History-maker Phelps takes his gold tally to 11

August 13th, 2008 - 6:10 pm ICT by IANS  

Beijing, Aug 13 (DPA) - Michael Phelps Wednesday rewrote the Olympic record books when he won his 10th and 11th gold medals in another awesome swimming session that saw six more world records tumble. He broke two records in the water and the record for the highest number of gold medals won in Olympic history by an individual athlete.

Fittingly the American superstar became the all-time leading Olympian in a world record time in the men’s 200m butterfly, and then also led the US 4×200m relay team into a new dimension in the sport.

Phelps’ 11th gold medal lifted him two clear at the top of the all-time list, past Soviet gymnast Larisa Latynina, Finnish athlete Paavo Nurmi, US swimmer Mark Spitz and US athlete Carl Lewis, who have nine each.

Phelps won six golds 2004 in Athens and has five golds in Beijing from as many races. He is set to compete in three more races at the Games eyeing an unprecedented eight golds at one Games.

His time of 1 minute 52.03 seconds in the 200m butterfly was six hundredths faster than his record set at the world championships in Melbourne last year, and Phelps’ 25th career world record.

Hungarian Laszlo Cseh was second with a European record 1:52.70, while Japan’s Takeshi Matsuda took the bronze in 1:52.97.

Phelps though, said that he was disappointed with his time. “I had water in my goggles and couldn’t see anything. That made it very difficult and I’m disappointed with my time. I know I can go faster.”

Less than an hour after winning the butterfly event, Phelps helped the US 4×200m freestyle relay team become the first team to swim under seven minutes as they took an astonishing 4.68 seconds off their own world record set in Melbourne at the world championships last year.

Phelps, Ryan Lochte, Ricky Berens and Peter Vanderkaay won in a time of 6:58.56, while Russia took silver in 7:03.70. Australia was third in 7:04.98.

Phelps was — as he had done during the 4×100m freestyle relay on Sunday — urging and encouraging his teammates after having swum the opening leg.

Berens said afterwards that Phelps had told them: “Don’t screw up. And when a guy like Phelps tells you that, you listen.”

Phelps said that the realisation that he had made history left him speechless. “Growing up, all I wanted to do was become an Olympian. And now to be the leading Olympian, well, I suppose that’s a pretty cool title to have.”

Stephanie Rice of Australia got gold in the women’s 200m medley when she just managed to push past Zimbabwean Kirsty Coventry on the final metres. The two had already finished in the same order in the 400m IM.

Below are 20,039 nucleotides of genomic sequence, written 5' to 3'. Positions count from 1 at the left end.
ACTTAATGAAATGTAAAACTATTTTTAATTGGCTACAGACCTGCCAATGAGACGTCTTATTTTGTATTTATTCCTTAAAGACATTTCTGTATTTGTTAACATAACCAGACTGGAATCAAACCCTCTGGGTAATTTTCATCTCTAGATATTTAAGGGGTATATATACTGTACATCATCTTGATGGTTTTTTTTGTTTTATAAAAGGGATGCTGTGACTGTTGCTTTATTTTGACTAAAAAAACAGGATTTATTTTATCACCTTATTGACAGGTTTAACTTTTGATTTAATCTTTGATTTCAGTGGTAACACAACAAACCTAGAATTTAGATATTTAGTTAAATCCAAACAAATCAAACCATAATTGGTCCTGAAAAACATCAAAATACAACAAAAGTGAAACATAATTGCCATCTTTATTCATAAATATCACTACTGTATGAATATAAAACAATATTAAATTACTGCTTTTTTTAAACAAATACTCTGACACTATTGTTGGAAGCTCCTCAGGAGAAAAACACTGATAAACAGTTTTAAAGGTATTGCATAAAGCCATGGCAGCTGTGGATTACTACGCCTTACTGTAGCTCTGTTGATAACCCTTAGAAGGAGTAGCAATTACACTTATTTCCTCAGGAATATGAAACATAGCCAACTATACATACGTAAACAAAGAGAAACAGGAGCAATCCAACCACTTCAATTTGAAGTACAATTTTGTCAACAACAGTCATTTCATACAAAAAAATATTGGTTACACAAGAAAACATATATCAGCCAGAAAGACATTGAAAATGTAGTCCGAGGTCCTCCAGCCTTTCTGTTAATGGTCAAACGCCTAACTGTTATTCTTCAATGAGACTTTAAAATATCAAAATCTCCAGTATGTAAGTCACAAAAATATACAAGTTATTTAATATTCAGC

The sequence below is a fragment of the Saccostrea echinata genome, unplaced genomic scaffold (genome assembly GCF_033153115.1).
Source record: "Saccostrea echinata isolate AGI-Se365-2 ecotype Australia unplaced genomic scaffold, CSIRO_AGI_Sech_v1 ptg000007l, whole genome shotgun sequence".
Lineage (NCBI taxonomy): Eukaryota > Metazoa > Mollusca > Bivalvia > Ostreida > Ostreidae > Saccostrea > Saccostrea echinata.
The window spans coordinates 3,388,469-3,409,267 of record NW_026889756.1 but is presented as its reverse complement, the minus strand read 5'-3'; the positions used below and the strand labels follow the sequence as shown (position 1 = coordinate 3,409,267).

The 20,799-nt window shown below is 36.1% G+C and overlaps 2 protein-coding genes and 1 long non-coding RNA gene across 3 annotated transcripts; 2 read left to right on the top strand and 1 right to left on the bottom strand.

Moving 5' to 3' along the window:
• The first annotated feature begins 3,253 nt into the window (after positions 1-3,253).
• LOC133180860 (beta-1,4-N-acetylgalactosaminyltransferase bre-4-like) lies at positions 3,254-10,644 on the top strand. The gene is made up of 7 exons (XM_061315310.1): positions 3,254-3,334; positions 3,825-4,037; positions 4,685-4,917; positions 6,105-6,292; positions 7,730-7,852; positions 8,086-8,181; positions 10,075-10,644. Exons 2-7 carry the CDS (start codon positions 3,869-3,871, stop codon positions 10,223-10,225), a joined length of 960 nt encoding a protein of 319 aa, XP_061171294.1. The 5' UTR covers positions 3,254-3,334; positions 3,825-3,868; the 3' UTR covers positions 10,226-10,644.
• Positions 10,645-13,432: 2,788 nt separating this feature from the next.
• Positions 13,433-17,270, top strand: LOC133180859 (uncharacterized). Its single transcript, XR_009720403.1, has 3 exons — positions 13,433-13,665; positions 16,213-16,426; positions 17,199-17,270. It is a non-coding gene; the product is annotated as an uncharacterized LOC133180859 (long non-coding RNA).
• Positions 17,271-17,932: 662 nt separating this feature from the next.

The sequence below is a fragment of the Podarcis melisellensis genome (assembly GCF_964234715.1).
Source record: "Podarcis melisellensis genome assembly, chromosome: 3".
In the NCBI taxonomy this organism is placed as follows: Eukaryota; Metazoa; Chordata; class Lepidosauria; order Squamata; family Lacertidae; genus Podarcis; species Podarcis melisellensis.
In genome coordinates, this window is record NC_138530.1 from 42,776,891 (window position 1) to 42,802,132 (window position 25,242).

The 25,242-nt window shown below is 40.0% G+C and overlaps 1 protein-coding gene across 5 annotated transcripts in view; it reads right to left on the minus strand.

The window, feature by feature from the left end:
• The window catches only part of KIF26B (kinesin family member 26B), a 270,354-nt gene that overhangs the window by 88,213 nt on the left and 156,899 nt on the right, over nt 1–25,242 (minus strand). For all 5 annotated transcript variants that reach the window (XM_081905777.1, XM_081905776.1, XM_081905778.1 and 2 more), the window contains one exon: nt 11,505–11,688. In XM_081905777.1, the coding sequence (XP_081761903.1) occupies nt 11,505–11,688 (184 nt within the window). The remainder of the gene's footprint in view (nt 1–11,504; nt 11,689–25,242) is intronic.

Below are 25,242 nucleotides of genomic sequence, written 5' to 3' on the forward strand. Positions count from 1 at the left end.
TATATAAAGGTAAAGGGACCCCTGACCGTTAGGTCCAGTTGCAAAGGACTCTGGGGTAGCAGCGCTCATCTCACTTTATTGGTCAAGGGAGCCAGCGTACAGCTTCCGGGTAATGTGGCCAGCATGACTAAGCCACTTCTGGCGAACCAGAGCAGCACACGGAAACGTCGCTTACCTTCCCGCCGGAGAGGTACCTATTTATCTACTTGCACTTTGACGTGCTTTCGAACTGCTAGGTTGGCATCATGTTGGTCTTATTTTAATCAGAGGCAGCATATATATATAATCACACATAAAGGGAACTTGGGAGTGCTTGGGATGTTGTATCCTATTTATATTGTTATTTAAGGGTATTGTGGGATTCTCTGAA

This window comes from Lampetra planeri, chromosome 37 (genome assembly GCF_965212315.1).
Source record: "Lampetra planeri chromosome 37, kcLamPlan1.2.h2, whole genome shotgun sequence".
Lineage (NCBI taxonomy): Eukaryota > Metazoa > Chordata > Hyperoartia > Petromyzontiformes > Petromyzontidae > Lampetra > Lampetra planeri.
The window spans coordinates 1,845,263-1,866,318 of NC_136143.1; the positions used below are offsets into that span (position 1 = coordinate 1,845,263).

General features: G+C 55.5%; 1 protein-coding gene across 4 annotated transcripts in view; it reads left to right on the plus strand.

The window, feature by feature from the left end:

Rice clocked 2:08.45 minutes Coventry got silver in 2:08.59 which was also faster than Rice’ previous world record 2:08.92 from March.

The bronze medal went to Natalie Coughlin of the US in a time of 2:10.34.

Rice said she was very happy with her swim. “I knew that I had to be fast to beat Kirsty. I always seem to have a little bit extra left right at the end and I needed it.”

Earlier in the session, Federica Pellegrini won the women’s 200m freestyle gold with another world record-breaking time. The Italian bettered her record of 1:55.45 from the semi-finals to 1:54.82.

Slovenian Sara Isakovic won an unlikely first-ever swimming medal for her country as she took silver, 0.15 off the pace, while Pang Yiaying was a popular bronze medal winner for the hosts in a time 1:55.05 as all three medallists were faster then the old record.

American favourite Katie Hoff had to be content with fourth place in 1:55.78.

Isakovic said that she had never expected the medal.

“It’s amazing. It’s the first medal for Slovenia swimming, so it’s great for my country. It’s a fantastic time and I never expected it in my wildest dreams. I am going to celebrate with my family and the rest of my team.”

The morning session began with a bang as Frenchman Alain Bernard took back the 100m freestyle world record he had lost two days earlier to Australian Eamon Sullivan. Bernard’s time of 47.20 in the semis shaved 0.04 off Sullivan’s record.

The Australian countered in the next semi-final, when he swam a 47.05 to reclaim the record.

Bernard said he was not surprised that Sullivan had countered so fast. “It’s a high-level competition, so it’s normal. The most important thing is the final tomorrow,” he said.

In the women’s 200m butterfly semis Liu Ziege and Jiao Liuyang had the first and third-fastest time respectively, with Jessicah Schipper pushing in between them. Liu had a time of 2:06.25.

In the men’s 200m breaststroke Japan’s Kosuke Kitajima broke the Olympic record that Hungarian Daniel Gyurta had set on Tuesday. Kitajima swam 2:08.61, taking 0.07 off the old record. Canadian Mike Andrew Brown had the second-fastest time with 2:08.84.

There was disappointment for American Eric Shanteau, who was diagnosed with testicular cancer shortly before the US trials, as he went out with the 10th time.

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